• 2 med zuchinni, halved and thickly sliced
  • 1 large chipotle pepper, minced
  • 1 small sprig rosemary
  • 2 bay leaves
  • ½ tsp cumin
  • ¾ c red wine (I used a rich Washington Cabernet)
  • s&p

Brown the bacon in a heavy bottomed pot.  When crispy, remove and set aside on paper towel.  Saute the onion, carrot, celery, bell peppers, and garlic in the bacon drippings.  When just starting to turn soft, add the rest of the veg, and pour in the wine.  Using a wooden spoon, scrape up the brown bits on the bottom of the pot.  Add the herbs, cumin, s&p, mix, and cover for about 20 minutes, stirring occasionally.  The last 5 minutes, uncover, stir, taste for seasoning, and turn off the heat.

Serve in large bowl with your favorite bread, and top with Radish Gremolata.

Enjoy!

Radish Gremolata

  • 2 large radishes, finely diced
  • 1 tbsp apple cider vinegar
  • 1 tsp fresh parsley, finely chopped
  • pinch of salt

Mix all ingredients together in small bowl.  Let sit for about 5-10 minutes for flavors to come together.  Top on Veg au Vin.

Enjoy!

Comfort Food and 9/11

11 Sep

I think, in every generation, there is a time or event that makes others in the same and future generations say, “Where were you when…?”  Today is the 10th anniversary of that event.  I was on duty as an RA in my dorm at Arizona State University, in charge of 60 frantic freshmen, one of which had a sister on Flight 93.  All day, I’ve been on and off the phone with my mom – a New York native – recounting the events, what we did and said, and gave verbal thanks that our family members and friends who were in the towers were able to safely escape.  I know others’ families weren’t as lucky.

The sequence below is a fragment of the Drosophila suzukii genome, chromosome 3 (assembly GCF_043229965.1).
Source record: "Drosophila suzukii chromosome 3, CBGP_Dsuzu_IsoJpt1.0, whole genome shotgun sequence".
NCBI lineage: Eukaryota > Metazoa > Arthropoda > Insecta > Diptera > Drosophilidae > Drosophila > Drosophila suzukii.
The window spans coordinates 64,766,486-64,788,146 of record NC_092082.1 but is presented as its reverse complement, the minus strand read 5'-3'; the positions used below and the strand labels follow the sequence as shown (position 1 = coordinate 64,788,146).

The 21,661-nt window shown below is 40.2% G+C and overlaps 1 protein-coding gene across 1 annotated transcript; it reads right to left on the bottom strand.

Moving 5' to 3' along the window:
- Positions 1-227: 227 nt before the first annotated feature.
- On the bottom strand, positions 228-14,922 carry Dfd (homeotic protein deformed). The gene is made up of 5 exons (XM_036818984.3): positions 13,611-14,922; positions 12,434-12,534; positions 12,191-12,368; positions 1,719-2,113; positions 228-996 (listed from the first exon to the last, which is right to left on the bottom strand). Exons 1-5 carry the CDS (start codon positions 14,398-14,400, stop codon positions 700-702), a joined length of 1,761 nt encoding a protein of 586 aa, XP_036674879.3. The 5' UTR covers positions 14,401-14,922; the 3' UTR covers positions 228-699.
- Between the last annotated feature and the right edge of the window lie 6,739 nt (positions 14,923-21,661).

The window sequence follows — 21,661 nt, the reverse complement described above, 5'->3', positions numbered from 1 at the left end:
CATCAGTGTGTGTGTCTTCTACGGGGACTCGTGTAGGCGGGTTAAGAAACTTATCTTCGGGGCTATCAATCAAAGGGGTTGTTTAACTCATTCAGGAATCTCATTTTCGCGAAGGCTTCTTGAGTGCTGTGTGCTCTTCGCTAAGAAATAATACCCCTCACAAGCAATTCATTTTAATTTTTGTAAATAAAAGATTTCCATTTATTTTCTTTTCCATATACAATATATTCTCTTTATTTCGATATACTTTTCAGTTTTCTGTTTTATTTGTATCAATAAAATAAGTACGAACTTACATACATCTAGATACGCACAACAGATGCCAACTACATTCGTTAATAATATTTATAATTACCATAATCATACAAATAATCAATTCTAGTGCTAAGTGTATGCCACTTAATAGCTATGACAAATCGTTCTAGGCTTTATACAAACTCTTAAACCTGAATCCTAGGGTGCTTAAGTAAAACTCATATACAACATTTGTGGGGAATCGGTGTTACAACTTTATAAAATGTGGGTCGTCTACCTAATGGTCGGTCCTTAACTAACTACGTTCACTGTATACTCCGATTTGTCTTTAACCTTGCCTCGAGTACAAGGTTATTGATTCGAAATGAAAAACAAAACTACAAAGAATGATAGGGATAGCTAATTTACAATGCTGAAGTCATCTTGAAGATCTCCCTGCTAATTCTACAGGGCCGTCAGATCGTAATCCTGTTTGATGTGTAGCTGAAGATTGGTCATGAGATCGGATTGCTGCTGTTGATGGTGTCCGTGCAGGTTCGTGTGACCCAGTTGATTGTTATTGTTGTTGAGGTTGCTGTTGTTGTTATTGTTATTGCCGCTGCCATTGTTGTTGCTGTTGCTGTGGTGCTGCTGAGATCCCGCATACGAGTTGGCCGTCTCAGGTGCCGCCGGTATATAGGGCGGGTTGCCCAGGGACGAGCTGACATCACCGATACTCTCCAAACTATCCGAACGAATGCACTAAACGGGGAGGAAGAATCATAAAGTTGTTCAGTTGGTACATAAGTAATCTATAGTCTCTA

The summer sun never came out today on the Oregon Coast, but that’s ok because it gave a great damp chill indicative only of the fall months to come.  Combined with football and munchies leftover from yesterday’s annual Cranberry Festival, it felt like a day to relax, stay home, and be thankful.

I’m sitting here in front of a blank computer page, trying to figure out exactly how to explain this.  Having already typed and then erased quite a few sentences, I’ll give it another go.

WE HAVE VEGETABLES COMING OUT OF OUR EARS.

So with the familiar and fresh fall feeling outside, combined with the feeling of wanting that also familiar warm home comfort, I called my mom, again, this time asking what she would make for dinner on a Sunday night like tonight.  Without me explaining my feeling/craving for comfort food, she immediately unknowingly shared the sentiment and started to list off some of her yummiest comforting dishes.  Beef Stroganoff, Tuna Noodle Casserole, and Campfire Stew were some of the top contenders.  While they all sounded amazing, I had to speak up and tell her about our abundance of veggies.